Combined with the mature and robust Xbox Live platform, with its excellent social tools and cloud saves, Project xCloud could be a very slick partner to the Xbox Series X once it gets out of beta.
The Xbox ecosystem also includes the Xbox Series X’s backwards compatibility. While it won’t cover every Xbox game ever, this feature looks likely to support a whole range of games, potentially dating back to the original Xbox. Given how the Xbox One X enhances older games, I’d expect the Series X to do the same, but better. And the process of getting old games up and running on the Xbox Series X seems a lot easier and more effective than what we’ve heard so far from the PlayStation camp.
Microsoft also seems to have learnt from the mistakes it made with the Xbox One’s initial launch, and appears to have focused on delivering a games-centric console with the Series X. This contrasts with its plans last generation to launch the Xbox One as a multimedia platform.
A superior design
I doubt many people would call the monolithic rectangle chassis of the Xbox Series X attractive, but a lot of clever silicon and hardware engineering has gone into it. That not only tickles the fancy of hardware geeks like myself, but also shows how the console really could deliver 4K gaming at 60 fps as a standard, thanks to powerful innards supported by clever cooling design.
Unlike Sony with the PS5’s DualSense controller, Microsoft has made only a few minor changes to the Xbox Wireless Controller. The design hasn’t changed all that much since the Xbox 360 controller. But that’s a good thing, as that gamepad had fantastic ergonomics, which Microsoft ran with for the Xbox One, and has honed even further with the Xbox Elite Wireless Controller Series 2.
It’s arguably a small thing, but the feel and familiarity of a controller can really shape one’s console choice. While I really like the PS4’s DualShock 4, it simply isn’t as comfortable in my hands as the Xbox Wireless controller. The controller represents another plus in the Xbox Series X’s column.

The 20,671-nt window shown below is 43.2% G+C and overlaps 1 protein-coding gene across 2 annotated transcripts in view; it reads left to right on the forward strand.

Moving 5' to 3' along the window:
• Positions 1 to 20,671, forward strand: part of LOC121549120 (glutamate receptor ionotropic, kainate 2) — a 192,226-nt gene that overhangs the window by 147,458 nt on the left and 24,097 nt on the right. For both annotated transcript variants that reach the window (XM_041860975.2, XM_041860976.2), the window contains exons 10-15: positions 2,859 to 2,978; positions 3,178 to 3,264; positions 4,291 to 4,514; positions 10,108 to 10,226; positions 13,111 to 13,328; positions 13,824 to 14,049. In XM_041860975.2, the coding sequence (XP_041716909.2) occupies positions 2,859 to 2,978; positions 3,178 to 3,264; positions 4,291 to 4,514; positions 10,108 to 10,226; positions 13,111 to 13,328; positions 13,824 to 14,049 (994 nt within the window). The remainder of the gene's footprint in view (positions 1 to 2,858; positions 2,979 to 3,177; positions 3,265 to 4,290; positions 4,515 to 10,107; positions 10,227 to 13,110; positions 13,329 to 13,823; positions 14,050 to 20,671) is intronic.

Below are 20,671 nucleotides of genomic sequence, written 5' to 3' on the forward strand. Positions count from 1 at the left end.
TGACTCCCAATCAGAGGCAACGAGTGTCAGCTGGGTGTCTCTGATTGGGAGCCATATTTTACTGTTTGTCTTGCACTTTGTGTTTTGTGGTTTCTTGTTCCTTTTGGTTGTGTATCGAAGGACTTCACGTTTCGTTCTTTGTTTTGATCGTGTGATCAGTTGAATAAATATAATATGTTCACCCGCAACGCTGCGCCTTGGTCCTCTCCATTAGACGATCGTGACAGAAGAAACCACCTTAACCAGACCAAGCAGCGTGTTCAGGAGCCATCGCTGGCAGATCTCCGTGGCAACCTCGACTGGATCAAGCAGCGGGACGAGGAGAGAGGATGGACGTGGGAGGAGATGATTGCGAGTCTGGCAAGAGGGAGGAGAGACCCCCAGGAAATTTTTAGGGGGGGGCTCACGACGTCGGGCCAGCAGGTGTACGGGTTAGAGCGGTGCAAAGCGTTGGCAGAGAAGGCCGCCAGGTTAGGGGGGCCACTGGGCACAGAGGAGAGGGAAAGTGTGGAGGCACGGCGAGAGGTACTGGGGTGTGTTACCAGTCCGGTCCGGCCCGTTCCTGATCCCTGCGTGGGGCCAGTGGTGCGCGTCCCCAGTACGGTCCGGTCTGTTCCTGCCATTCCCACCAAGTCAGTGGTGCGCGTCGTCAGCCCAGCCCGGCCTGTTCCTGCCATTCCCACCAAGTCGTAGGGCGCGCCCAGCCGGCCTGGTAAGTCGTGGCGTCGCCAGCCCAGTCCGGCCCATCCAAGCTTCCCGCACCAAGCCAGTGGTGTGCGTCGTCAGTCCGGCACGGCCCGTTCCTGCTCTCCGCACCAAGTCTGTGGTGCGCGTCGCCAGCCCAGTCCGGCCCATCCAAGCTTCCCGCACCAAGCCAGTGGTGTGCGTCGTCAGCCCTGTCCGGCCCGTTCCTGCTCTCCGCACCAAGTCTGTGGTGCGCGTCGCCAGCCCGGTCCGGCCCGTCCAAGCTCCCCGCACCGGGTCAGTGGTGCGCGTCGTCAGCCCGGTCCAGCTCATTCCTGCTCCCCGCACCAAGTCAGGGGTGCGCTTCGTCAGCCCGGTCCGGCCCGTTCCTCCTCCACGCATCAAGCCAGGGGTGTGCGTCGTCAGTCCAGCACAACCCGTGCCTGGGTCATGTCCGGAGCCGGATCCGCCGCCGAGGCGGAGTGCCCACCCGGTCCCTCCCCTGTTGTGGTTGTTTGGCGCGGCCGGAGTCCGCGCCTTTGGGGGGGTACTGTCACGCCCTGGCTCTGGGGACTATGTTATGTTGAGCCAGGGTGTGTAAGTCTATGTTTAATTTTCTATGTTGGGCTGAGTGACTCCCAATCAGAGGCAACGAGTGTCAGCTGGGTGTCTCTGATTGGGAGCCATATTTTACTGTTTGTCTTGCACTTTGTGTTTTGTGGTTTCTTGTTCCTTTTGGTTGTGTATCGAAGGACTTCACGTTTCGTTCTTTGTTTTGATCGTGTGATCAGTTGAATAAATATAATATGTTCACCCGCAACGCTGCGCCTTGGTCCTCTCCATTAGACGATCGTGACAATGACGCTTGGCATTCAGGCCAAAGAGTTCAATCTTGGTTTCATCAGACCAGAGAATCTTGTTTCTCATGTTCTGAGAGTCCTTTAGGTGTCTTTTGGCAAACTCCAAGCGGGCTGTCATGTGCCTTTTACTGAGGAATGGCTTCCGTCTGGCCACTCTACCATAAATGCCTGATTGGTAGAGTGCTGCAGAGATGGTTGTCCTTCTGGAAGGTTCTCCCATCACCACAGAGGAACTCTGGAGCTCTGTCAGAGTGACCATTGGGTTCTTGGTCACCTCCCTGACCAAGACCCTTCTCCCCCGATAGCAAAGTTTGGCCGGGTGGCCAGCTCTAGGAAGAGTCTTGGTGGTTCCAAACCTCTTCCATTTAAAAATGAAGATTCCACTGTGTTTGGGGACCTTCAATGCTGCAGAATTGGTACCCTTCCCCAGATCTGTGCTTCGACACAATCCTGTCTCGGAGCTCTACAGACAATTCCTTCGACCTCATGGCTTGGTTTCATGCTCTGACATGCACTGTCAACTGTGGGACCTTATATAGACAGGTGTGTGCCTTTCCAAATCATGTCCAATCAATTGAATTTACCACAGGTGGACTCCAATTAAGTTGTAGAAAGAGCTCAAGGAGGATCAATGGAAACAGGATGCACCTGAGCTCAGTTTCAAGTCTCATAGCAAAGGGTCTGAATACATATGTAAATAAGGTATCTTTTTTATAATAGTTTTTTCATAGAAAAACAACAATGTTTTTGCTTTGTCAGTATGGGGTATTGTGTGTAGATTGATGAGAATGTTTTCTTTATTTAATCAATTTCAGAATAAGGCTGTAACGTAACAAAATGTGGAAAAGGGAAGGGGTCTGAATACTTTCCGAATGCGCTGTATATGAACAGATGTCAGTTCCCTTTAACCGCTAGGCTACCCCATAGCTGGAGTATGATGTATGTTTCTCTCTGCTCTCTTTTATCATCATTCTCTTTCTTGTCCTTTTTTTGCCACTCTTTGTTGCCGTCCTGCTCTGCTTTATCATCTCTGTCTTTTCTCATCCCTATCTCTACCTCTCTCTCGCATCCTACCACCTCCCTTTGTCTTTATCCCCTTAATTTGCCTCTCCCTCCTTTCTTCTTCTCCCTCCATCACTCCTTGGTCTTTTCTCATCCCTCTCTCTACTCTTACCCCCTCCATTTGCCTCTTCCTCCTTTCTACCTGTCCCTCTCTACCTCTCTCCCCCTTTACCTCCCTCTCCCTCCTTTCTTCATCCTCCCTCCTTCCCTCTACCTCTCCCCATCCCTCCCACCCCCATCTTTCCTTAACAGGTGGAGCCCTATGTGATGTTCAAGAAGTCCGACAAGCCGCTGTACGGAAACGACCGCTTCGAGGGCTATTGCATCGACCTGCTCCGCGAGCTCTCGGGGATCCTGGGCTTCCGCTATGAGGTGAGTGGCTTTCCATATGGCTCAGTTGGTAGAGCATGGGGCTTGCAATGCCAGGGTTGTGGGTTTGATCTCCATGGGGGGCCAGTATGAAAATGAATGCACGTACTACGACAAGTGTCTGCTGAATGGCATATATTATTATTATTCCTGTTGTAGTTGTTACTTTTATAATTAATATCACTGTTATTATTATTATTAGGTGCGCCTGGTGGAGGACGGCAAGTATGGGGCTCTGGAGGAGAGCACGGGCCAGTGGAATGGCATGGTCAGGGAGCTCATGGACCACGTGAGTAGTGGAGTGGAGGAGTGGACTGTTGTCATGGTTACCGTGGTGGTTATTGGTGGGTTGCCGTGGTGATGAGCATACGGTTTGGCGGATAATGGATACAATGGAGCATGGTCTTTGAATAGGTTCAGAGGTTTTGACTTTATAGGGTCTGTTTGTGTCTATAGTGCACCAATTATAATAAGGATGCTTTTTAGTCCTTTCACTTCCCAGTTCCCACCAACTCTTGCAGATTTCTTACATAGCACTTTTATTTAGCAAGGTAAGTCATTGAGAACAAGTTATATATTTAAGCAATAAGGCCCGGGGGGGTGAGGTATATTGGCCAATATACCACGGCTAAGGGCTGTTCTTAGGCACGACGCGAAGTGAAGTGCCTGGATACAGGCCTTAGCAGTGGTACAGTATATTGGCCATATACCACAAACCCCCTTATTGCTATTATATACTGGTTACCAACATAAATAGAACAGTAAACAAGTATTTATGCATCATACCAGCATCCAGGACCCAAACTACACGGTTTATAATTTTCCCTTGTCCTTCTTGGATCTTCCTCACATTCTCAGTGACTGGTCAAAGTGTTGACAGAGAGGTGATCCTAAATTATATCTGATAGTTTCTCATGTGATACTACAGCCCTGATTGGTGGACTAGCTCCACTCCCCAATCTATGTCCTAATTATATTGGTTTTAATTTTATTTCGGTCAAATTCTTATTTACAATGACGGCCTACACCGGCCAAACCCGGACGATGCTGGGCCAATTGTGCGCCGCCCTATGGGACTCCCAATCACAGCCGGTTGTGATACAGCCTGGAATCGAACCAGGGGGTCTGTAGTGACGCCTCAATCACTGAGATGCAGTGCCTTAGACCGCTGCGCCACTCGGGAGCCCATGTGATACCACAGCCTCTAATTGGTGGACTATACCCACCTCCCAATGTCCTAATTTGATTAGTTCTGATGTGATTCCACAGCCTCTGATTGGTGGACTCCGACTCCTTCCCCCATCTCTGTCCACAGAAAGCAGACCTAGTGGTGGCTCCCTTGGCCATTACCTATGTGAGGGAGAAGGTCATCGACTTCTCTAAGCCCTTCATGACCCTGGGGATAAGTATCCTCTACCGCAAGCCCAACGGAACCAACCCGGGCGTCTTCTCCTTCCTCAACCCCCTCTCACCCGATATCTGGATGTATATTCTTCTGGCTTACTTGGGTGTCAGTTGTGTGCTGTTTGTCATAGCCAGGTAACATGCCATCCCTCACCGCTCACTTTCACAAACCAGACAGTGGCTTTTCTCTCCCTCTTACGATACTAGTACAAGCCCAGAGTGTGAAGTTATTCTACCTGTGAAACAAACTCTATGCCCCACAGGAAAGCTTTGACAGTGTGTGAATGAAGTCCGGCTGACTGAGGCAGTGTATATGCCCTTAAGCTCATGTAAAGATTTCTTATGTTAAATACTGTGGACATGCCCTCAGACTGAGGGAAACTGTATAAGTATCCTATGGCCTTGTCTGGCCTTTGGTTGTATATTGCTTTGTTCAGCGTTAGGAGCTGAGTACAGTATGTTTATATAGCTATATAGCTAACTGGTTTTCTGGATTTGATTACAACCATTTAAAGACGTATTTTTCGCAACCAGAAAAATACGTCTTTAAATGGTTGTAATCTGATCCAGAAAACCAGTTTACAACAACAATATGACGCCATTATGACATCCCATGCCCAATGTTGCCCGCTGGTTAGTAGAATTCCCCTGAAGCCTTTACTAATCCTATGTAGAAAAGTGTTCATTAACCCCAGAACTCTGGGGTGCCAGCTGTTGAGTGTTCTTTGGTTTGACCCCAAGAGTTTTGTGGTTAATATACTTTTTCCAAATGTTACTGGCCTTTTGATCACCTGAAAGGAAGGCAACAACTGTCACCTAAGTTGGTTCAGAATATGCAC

What about the games?
The only stumbling block in my choice would be exclusive games. With Bloodborne, Horizon Zero Dawn, and the sublime God of War, the PS4 trounced the Xbox One for console exclusives.
However, Microsoft has been snapping up games studios, notably Ninja Theory and Obsidian Entertainment, so it’s now in a good position to bring a whole host of exclusives to the Xbox Series X, as well as Xbox on Windows 10. That being said, I expect the PS5 to come with some major heavy-hitting exclusives, including sequels to the aforementioned exclusives, as well as an enhanced version of The Last of Us 2 for the new console.
Honorof rightly pointed out that Xbox exclusives will come to PCs, while PS5 games won’t. As such, not getting an Xbox Series X doesn’t mean you'll lose out on the new Halo. But due to the overarching Xbox ecosystem, I see the Series X as a the TV-centric partner to the PC, rather than the separate platforms they once were.
That’s why my pick for a next-generation consoles leans toward the Xbox Series X. That’s not to say I suggest that everyone rush out to get one the moment it’s released. A lot of your choice will depend on what console you’re familiar with, and if you have the most friends, achievements and so on in either Xbox Live or PSN.
Both next-gen consoles are set to be far more interesting rivals than the PS4 and Xbox One, with Microsoft’s console offering more power, but Sony’s machine touting super-fast storage and an innovative new controller. And with prominent studios under both the Xbox and PlayStation banners, both consoles look poised to push each other to deliver ever better experiences. That's exciting, regardless of your console loyalties.
The inclusion of Xcloud and cloud saves (to play on my PC) is some really good buttercream icing on the top.